In just four years since 2010, the University of Central Missouri (UCM) has provided more than a million pounds of surplus furniture and equipment to charity.
UCM is home to 9,500 undergraduate and over 2,000 graduate students in Warrensburg, sixty miles from Kansas City. Like most schools, UCM replaces dormitory, lounge, study, and reception furniture on a planned cycle. Consistent with school and state policy, UCM makes these items available to the local community through a surplus auction. But the volume of UCM surplus is much more than the community can absorb. So nearly every year UCM has hundreds or thousands of used pieces of furniture that need to be disposed of.
Until 2010, “disposed of” meant “discarded”. The University salvaged metal items like bed springs for scrap value, but the majority of UCM’s surplus went into the landfill: desks, chairs, bed frames, dressers, wardrobes, night tables, sofas, and much more. To Dr. Brenda Moeder, UCM’s Associate Director of Housing, this was a waste, pure and simple.
“It’s not furniture one day and trash the next,” says Dr. Moeder. “We knew there had to be a better way.”
In 2010, Dr. Moeder connected with IRN, and since then things have changed. As it does with hundreds of other schools, IRN has worked with UCM to match their surplus with U.S. and international charities. In the four years from 2010 to 2013, hardly one piece of UCM’s surplus has found its way into a dumpster. Instead, more than 13,000 items, over a million pounds, have been provided to charity.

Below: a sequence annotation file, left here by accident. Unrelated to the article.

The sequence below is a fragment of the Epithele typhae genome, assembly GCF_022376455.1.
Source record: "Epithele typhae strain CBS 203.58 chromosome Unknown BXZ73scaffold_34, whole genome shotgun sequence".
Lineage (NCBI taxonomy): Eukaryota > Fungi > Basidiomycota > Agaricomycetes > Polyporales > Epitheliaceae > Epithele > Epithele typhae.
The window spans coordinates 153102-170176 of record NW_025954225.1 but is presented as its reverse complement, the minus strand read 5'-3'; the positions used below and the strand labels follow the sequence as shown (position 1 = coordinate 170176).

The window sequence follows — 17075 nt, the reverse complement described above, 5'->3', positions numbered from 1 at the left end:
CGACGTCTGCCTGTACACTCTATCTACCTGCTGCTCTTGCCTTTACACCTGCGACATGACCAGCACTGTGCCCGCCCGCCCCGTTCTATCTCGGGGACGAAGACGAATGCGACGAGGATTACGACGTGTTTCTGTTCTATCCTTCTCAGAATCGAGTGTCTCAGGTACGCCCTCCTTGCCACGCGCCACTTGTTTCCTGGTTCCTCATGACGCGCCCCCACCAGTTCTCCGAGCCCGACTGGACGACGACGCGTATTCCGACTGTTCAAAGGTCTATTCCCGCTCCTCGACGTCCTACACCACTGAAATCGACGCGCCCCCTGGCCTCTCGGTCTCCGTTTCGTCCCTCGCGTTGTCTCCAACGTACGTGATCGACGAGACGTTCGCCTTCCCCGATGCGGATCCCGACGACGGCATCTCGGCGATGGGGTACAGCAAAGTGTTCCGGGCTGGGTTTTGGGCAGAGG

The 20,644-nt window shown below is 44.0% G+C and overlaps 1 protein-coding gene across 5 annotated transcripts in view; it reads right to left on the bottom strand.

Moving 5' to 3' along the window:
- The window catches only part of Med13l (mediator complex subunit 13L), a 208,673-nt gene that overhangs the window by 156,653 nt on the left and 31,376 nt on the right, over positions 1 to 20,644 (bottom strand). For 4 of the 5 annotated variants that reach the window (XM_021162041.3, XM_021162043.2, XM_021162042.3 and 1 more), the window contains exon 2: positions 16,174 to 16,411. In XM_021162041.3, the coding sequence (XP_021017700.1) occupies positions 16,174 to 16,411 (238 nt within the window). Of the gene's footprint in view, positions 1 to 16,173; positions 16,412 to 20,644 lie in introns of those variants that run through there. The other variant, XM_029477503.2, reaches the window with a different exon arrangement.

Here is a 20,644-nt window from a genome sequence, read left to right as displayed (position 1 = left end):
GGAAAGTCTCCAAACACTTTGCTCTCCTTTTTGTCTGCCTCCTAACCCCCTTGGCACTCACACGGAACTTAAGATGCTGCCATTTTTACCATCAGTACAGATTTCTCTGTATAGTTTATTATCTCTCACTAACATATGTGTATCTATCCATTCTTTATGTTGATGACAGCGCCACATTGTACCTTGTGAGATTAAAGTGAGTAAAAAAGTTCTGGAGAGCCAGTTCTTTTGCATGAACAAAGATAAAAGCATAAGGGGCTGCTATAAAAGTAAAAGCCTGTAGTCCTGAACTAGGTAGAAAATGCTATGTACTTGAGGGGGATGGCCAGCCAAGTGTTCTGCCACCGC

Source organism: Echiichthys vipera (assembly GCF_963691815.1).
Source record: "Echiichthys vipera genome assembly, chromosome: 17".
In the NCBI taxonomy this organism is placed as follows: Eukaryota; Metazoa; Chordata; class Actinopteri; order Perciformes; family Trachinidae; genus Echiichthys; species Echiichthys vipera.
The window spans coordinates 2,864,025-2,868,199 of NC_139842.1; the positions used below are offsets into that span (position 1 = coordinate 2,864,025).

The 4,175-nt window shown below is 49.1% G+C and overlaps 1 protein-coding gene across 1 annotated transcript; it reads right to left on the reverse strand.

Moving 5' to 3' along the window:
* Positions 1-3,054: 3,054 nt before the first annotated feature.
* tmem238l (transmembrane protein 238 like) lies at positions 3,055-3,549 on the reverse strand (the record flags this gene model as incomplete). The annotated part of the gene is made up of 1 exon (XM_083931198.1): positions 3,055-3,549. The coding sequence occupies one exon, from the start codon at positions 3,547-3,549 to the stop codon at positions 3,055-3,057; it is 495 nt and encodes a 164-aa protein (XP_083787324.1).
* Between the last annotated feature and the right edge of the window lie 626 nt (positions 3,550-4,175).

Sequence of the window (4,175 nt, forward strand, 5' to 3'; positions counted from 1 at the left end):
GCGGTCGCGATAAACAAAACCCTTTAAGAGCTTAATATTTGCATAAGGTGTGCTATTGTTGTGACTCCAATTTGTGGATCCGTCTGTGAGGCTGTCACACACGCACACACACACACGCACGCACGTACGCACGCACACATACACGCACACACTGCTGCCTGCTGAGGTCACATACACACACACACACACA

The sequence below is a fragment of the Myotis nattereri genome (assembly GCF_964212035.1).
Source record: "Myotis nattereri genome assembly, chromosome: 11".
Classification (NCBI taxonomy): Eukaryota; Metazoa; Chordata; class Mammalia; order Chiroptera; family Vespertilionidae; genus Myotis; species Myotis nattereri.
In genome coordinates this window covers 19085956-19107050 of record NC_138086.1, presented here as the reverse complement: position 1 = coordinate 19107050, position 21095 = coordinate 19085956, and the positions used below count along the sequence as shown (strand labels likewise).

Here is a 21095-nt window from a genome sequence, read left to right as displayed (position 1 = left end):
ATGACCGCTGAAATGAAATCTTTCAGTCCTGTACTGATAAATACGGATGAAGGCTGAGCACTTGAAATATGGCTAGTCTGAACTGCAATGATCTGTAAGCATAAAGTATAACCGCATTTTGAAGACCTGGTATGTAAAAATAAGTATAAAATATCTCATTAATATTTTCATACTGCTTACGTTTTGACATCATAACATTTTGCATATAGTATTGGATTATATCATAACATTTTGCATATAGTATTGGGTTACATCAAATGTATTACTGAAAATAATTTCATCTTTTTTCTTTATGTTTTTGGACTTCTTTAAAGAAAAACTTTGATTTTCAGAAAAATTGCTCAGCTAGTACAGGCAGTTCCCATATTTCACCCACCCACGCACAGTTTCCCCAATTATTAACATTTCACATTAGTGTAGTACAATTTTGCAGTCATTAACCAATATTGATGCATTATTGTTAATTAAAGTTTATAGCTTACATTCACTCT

In 2010 UCM completed three replacement projects, and sent more than 5,300 items to charities working in the State of Georgia, plus Jamaica, Nicaragua, Honduras, Guatemala, and Sierra Leone. The next year, 2011, UCM captured nearly 3,000 pieces of surplus. Most was matched with the Christian Appalachian Project, which supports community development in impoverished areas across thirteen U.S. states.
2011 also saw the tragedy of the devastating tornado in Joplin, Missouri, just 150 miles from UCM’s campus. With IRN’s assistance to connect with local relief organizations, UCM rearranged their replacement schedule and provided several hundred beds, along with bedding and blankets to the Joplin relief effort.
In 2012 and 2013, UCM completed another five replacement projects, and nearly 5,000 more pieces were kept from the landfill. These were provided to charities working in the U.S., Africa, the Caribbean, Central and South America. On June 4, in a shipping container loaded for a community development project in El Salvador, UCM passed a huge milestone: one million pounds of surplus provided to relief and development organizations.
Congratulations to UCM – for their commitment, for their common sense, and for making a difference in the lives of thousands of people on three continents. As Brenda Moeder puts it:
“This is a program with nothing but winners. The University saves money. Diverting material from landfill is a benefit to the environment. And most important our furniture is provided where it is desperately needed, and will be used and appreciated for years to come.”